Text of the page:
According to an aspect of the present invention, there is provided an apparatus for measuring a methanol concentration, located in a pipe which supplies liquid fuel to the anode of a direct liquid feed fuel cell. The apparatus may include a vertical supporting beam located in the pipe; a horizontal plate located on the supporting beam and having an upper surface with a predetermined roughness; and a sensor fixed to a side of the supporting beam, which generates an electrical signal through a transformation of the supporting beam resulting from variations in a viscosity of the liquid fuel running through the pipe.

According to another aspect of the present invention, there is provided an apparatus for measuring a methanol concentration, located at a pipe which supplies liquid fuel to the anode of a direct liquid feed fuel cell and has a first opening. The apparatus may include a housing having a second opening corresponding to the first opening in its top, and fixed to an outside of the pipe by aligning the second opening with the first opening; a supporting beam having one end fixed to a bottom of the housing penetrating through the second opening, separated from the first opening and the second opening; a plate fixed to the other end of the supporting beam and having an upper surface with a predetermined roughness; and a sensor fixed to a side of the supporting beam, which generates an electrical signal through the transformation of the supporting beam resulting from variations in a viscosity of the liquid fuel running through the pipe.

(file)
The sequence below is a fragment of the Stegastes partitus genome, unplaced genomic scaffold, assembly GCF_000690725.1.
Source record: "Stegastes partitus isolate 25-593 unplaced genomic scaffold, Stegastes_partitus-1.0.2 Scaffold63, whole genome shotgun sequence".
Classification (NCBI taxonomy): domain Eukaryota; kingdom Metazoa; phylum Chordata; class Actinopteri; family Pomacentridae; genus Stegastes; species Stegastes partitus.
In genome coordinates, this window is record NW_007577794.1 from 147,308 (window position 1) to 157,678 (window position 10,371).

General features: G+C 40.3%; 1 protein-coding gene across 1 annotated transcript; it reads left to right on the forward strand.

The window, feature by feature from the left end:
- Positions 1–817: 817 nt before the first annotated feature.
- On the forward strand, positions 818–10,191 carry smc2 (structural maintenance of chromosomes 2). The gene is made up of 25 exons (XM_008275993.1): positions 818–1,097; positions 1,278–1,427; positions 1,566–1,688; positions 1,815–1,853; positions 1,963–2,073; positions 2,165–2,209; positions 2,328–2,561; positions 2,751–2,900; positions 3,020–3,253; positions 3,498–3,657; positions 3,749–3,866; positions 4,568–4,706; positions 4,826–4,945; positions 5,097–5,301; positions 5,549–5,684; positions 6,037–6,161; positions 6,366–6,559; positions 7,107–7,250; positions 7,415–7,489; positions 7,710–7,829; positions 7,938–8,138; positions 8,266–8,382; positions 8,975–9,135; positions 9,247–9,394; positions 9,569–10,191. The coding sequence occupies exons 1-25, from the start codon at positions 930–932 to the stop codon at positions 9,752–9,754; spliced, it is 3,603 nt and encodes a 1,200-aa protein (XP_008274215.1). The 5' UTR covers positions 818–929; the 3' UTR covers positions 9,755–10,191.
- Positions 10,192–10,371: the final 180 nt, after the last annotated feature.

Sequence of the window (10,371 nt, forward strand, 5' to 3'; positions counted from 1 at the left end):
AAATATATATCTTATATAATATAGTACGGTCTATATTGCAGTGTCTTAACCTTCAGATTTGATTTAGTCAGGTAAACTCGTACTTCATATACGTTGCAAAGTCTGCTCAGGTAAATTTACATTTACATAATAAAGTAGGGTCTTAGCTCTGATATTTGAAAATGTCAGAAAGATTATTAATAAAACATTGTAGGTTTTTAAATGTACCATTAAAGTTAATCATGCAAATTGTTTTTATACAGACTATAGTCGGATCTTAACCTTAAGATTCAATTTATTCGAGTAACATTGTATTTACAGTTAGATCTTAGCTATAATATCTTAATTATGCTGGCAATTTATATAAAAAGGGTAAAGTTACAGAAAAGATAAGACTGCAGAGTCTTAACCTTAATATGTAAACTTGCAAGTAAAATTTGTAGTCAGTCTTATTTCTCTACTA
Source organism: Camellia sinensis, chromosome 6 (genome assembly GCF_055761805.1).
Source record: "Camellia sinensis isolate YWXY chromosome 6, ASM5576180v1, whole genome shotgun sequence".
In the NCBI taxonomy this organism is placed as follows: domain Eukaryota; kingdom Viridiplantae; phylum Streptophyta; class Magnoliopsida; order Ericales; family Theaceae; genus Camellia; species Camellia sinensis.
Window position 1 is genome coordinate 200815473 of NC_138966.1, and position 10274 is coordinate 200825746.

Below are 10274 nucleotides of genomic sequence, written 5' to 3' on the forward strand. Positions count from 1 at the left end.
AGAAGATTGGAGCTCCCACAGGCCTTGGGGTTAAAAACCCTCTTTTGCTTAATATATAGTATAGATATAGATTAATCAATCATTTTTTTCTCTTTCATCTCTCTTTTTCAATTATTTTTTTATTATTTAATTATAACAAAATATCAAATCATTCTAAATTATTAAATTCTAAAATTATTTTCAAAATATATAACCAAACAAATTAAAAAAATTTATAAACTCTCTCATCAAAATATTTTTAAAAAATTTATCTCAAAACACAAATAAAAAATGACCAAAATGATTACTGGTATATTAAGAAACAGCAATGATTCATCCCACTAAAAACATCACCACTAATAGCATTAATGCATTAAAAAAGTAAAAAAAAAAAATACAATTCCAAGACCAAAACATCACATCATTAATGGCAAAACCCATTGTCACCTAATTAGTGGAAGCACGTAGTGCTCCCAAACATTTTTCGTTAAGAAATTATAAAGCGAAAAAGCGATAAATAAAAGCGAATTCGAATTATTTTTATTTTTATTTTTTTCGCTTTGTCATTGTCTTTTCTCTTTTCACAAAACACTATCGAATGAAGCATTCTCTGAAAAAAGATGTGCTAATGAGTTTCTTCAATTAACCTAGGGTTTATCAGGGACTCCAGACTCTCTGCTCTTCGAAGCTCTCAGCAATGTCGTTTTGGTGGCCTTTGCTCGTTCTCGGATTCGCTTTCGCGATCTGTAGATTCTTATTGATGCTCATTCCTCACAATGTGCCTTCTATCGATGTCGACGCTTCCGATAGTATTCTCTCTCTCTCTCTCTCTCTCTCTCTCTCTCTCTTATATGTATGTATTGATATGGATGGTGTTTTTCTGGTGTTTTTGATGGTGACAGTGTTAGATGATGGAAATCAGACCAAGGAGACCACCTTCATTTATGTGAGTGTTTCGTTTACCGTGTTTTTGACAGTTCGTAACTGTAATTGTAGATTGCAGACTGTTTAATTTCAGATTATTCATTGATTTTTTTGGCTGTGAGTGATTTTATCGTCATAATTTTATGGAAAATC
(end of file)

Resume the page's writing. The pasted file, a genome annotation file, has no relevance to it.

BRIEF DESCRIPTION OF THE DRAWINGS

The above and other features and advantages of the present invention will become more apparent by describing in detail exemplary embodiments thereof with reference to the attached drawings.

FIG. 1 is a cross-sectional view of a general structure of a direct liquid feed fuel cell.

FIG. 2 is a schematic configuration of a direct liquid feed fuel cell system having an apparatus for measuring methanol concentration according to an embodiment of the present invention.

FIG. 3 is a cross-sectional view of an apparatus for measuring methanol concentration according to an embodiment of the present invention.

FIG. 4 is a graph illustrating the relationship between the viscosity and the concentration of methanol.

FIG. 5 illustrates the results of simulating the degree of transformation of a supporting beam in a 1.0 M methanol solution.

FIG. 6 is a graph illustrating the difference between the stress measured in the same manner as in FIG. 5 in a 1.1 M methanol solution and the stress measured in a 1.0 M methanol solution.

FIG. 7 is a cross-sectional view of an apparatus for measuring methanol concentration according to another embodiment of the present invention.

DETAILED DESCRIPTION OF THE INVENTION